reviews of Tender
DIGITAL CITY User Review - 5 Stars
This is a new play written by D.J. Preece and has the earmarks of a theatre classic. Based on the lives of Zelda and Scott Fitzgerald and their relationship with Ernest Hemingway, Tender is not overtly tender; it is one stormy night. This is a piece of extraordinary power. Amanda Karr as Zelda Fitzgerald is priceless - this very gifted actress is brassy, bold and vulnerable in a tour de force performance. Geoffrey Hillbeck as Scott Fitzgerald is an ambivalent and trapped writer first, husband second; Beau Puckett as Ernest is the catalyst. The cast's interplay and involvement is compelling.
Although the play in part is about art and the cost of commitment to it above the practical matter of earning a living, Tender echoes with need, love, sorrow and revenge. This is more than the telling of a partly remembered tale of famous people. The play and its production vibrate with all the questions of loyalty, passion and dilemma of any relationship. This production is well worth seeing. (Knightsbridge Theatre Production)
Neal Weaver - LA Weekly - Recommended
David Preece’s highly literate drama depicts novelist F. Scott Fitzgerald (Phil van Hest, ably subbing for Geoffrey Hillbeck) as a naive and passive pawn, fought over by a pair of emotional vampires: his mentally unstable wife, Zelda (Amanda Karr), and his friend/literary rival, Ernest Hemingway (Beau Puckett). In the course of a single drunken evening, their inebriation unleashes violent emotional clashes and vindictive revelations. Zelda is presented as an impetuous romantic, irrational and fragile, but calculatingly mercenary. More questionably, Hemingway is portrayed as a homophobic, unacknowledged homosexual — charming, predatory and obscenely seductive.
Though published biographical materials certainly suggest a homoerotic bond between the two men, here the covert undertones become blatant overtones, cleverly exploited by the jealous and desperate Zelda. (It’s also hard to believe that Fitzgerald was quite the innocent presented here.) Puckett’s Hemingway is dapper and elegantly foppish (startlingly unlike the writer’s rumpled, carefully cultivated he-man image) in a concept clearly supported by the production, including Shon LeBlanc’s handsome costumes and Robert Craig’s clear and stylish direction. The actors provide a sheen of brilliance and sophistication that almost conceals the play’s occasional logical lapses. (Knightsbridge Theatre Production)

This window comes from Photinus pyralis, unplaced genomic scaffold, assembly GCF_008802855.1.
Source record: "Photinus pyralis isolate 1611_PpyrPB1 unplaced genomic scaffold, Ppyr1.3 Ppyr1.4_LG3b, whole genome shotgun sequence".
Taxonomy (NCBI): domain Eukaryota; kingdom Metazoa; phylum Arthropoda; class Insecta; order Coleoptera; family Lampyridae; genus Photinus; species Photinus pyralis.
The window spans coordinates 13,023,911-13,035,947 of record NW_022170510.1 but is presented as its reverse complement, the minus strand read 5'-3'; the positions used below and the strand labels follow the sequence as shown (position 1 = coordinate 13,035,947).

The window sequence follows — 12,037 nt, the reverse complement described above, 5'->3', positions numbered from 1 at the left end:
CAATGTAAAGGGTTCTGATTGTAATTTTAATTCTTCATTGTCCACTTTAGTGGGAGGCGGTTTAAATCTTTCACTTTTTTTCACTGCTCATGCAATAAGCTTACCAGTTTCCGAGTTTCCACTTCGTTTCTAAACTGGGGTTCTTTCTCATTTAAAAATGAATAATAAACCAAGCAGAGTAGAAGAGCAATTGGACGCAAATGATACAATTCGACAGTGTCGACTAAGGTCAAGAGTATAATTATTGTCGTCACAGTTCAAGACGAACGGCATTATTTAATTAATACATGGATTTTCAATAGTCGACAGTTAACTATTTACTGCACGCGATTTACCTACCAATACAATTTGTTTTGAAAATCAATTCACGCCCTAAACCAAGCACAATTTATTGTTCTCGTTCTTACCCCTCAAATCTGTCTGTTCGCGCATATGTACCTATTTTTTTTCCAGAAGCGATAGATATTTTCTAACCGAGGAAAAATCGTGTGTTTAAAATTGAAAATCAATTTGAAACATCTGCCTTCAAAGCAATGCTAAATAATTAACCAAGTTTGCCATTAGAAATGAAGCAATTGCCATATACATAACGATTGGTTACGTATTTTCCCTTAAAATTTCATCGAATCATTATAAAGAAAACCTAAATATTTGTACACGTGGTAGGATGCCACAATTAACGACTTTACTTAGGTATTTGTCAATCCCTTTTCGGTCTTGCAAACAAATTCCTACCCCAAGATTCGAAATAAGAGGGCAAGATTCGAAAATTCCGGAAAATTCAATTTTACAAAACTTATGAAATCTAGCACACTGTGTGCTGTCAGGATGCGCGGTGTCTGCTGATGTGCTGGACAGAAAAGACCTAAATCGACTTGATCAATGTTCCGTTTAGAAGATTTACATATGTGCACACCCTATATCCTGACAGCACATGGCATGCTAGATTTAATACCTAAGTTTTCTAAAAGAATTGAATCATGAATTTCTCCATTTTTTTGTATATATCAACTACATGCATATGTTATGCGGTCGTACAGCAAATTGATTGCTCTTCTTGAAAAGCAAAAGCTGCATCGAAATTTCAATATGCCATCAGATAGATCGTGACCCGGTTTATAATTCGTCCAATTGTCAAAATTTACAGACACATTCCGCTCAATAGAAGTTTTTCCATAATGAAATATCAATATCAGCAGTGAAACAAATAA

Sarika Chawla - Backstage West
Ernest Hemingway, F. Scott Fitzgerald, and Zelda Fitzgerald converge in a Paris apartment, sparking emotional upheaval and turmoil that not even these literary figures could have conceived for themselves. Writer David Preece concocted this fictitious evening through historical research and autobiographical anecdotes. The result is a scenario that is passionate, powerful, and precise, successfully depicting a possible, and probable, interaction among the three. The setting is simple: In the post-Gatsby success of 1926, Zelda (Amanda Karr) pouts and coos over husband Scott (Phil van Hest), who labors over a magazine career that will support them but hampers his creativity. Enter literary peer Ernest Hemingway (Beau Puckett), dashing, debonair, and pompous. Throughout the evening of heavy drinking and a series of brightly lit flashbacks, the three figures snarl and claw at one another, trading increasingly vicious stories that threaten to unravel their relationships.
In attacking and defending the Fitzgerald's' famously troubled marriage, Hemingway's credibility as a writer, and Zelda's fading dreams, each exposes dissatisfaction in their personal and professional lives. Preece doesn't hold back in his speculations, allowing giant question marks to hang over his characters. Even their literary successes are under trial: Were it not for one another's influences, could they have accomplished even more, or would they have fallen into obscurity? Not-so-subtle homoerotic overtones hover between the two men, complicated by the fervor between Hemingway and Zelda. At this point the characters' histories are not quite complete, so, with the benefit of hindsight, we catch them at the peak of their decline.
Director Robert Craig's talented actors are willing to throw themselves fully into the potent dramatics. Karr's performance is stellar, delicately combining indelicate emotions of wrath, longing, and pathos into an oddly appealing character. Van Hest and Puckett, each powerful in his own right, gain an extra edge off of Karr's tight-lipped presence. The production comes across as historical fiction, using public information as the backbone for much of its speculation. With a lesser cast, this could result in a thin production, based on rumors and stereotypes - i.e. Hemingway as a misogynist homophobe, the professional rivalry between the men, and Zelda's growing instability--but the strength of the tiny cast prevails. The set design needs to be more elegant and detailed to better reflect the Parisian environment, yet slightly downsized to contain the action effectively. (Knightsbridge Theatre Production)